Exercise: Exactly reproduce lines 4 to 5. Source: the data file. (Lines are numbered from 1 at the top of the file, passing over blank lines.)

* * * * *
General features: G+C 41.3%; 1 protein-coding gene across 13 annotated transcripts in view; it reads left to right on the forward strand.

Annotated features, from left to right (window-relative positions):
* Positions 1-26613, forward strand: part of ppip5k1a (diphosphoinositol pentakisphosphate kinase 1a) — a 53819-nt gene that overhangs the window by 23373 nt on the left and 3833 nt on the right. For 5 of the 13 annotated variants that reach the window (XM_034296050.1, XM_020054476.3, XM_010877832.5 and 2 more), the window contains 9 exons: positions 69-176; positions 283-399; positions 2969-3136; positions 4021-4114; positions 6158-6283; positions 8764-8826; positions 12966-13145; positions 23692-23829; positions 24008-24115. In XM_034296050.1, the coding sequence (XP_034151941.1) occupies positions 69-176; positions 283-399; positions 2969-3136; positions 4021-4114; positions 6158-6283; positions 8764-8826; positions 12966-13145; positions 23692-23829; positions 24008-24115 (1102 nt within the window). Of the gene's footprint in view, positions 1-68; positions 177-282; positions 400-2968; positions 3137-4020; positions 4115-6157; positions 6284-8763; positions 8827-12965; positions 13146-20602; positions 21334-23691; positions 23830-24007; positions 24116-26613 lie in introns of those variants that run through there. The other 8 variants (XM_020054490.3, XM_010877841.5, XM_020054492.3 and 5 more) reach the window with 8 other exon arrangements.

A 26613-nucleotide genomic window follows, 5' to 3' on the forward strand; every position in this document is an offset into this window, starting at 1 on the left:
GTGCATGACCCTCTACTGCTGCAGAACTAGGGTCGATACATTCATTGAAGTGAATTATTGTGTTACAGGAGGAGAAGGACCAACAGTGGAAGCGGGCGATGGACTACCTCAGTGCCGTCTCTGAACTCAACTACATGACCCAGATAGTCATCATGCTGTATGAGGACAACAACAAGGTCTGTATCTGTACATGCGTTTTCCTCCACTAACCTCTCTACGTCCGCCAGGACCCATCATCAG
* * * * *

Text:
A 26613-nucleotide genomic window follows, 5' to 3' on the forward strand; every position in this document is an offset into this window, starting at 1 on the left:
GTGCATGACCCTCTACTGCTGCAGAACTAGGGTCGATACATTCATTGAAGTGAATTATTGTGTTACAGGAGGAGAAGGACCAACAGTGGAAGCGGGCGATGGACTACCTCAGTGCCGTCTCTGAACTCAACTACATGACCCAGATAGTCATCATGCTGTATGAGGACAACAACAAGGTCTGTATCTGTACATGCGTTTTCCTCCACTAACCTCTCTACGTCCGCCAGGACCCATCATCAG